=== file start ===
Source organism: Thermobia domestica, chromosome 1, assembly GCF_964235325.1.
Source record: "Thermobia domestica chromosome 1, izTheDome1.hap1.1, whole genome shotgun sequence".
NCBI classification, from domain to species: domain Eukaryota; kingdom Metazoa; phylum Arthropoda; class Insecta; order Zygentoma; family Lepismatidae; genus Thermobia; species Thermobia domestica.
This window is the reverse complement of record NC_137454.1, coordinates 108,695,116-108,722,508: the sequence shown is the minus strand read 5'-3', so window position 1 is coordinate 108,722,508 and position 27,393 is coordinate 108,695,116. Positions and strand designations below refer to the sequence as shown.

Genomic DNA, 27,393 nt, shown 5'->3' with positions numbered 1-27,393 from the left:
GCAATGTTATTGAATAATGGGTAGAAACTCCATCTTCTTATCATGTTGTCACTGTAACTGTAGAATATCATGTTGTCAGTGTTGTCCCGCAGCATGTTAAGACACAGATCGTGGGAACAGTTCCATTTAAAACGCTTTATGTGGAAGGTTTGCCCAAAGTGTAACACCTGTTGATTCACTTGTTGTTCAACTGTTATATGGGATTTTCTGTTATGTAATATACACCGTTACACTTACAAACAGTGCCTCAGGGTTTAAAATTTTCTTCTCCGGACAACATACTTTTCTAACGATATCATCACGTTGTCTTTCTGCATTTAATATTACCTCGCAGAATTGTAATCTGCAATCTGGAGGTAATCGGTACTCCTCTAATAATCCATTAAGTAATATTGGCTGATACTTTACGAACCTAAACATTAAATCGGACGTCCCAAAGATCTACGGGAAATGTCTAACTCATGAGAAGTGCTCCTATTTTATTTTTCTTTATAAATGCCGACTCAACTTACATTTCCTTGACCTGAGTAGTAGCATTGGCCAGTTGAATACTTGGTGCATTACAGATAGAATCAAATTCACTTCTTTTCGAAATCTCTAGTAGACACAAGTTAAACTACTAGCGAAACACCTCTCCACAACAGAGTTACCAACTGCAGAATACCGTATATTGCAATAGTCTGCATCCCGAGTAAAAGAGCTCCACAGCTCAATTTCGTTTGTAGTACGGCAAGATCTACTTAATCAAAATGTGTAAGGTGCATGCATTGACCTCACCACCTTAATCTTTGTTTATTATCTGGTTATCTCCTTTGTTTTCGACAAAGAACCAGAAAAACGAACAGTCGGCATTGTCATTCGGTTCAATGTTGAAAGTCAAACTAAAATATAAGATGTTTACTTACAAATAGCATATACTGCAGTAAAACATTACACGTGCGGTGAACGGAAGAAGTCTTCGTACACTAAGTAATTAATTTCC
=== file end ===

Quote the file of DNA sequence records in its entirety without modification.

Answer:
Source organism: Thermobia domestica, chromosome 1, assembly GCF_964235325.1.
Source record: "Thermobia domestica chromosome 1, izTheDome1.hap1.1, whole genome shotgun sequence".
NCBI classification, from domain to species: domain Eukaryota; kingdom Metazoa; phylum Arthropoda; class Insecta; order Zygentoma; family Lepismatidae; genus Thermobia; species Thermobia domestica.
This window is the reverse complement of record NC_137454.1, coordinates 108,695,116-108,722,508: the sequence shown is the minus strand read 5'-3', so window position 1 is coordinate 108,722,508 and position 27,393 is coordinate 108,695,116. Positions and strand designations below refer to the sequence as shown.

Genomic DNA, 27,393 nt, shown 5'->3' with positions numbered 1-27,393 from the left:
GCAATGTTATTGAATAATGGGTAGAAACTCCATCTTCTTATCATGTTGTCACTGTAACTGTAGAATATCATGTTGTCAGTGTTGTCCCGCAGCATGTTAAGACACAGATCGTGGGAACAGTTCCATTTAAAACGCTTTATGTGGAAGGTTTGCCCAAAGTGTAACACCTGTTGATTCACTTGTTGTTCAACTGTTATATGGGATTTTCTGTTATGTAATATACACCGTTACACTTACAAACAGTGCCTCAGGGTTTAAAATTTTCTTCTCCGGACAACATACTTTTCTAACGATATCATCACGTTGTCTTTCTGCATTTAATATTACCTCGCAGAATTGTAATCTGCAATCTGGAGGTAATCGGTACTCCTCTAATAATCCATTAAGTAATATTGGCTGATACTTTACGAACCTAAACATTAAATCGGACGTCCCAAAGATCTACGGGAAATGTCTAACTCATGAGAAGTGCTCCTATTTTATTTTTCTTTATAAATGCCGACTCAACTTACATTTCCTTGACCTGAGTAGTAGCATTGGCCAGTTGAATACTTGGTGCATTACAGATAGAATCAAATTCACTTCTTTTCGAAATCTCTAGTAGACACAAGTTAAACTACTAGCGAAACACCTCTCCACAACAGAGTTACCAACTGCAGAATACCGTATATTGCAATAGTCTGCATCCCGAGTAAAAGAGCTCCACAGCTCAATTTCGTTTGTAGTACGGCAAGATCTACTTAATCAAAATGTGTAAGGTGCATGCATTGACCTCACCACCTTAATCTTTGTTTATTATCTGGTTATCTCCTTTGTTTTCGACAAAGAACCAGAAAAACGAACAGTCGGCATTGTCATTCGGTTCAATGTTGAAAGTCAAACTAAAATATAAGATGTTTACTTACAAATAGCATATACTGCAGTAAAACATTACACGTGCGGTGAACGGAAGAAGTCTTCGTACACTAAGTAATTAATTTCC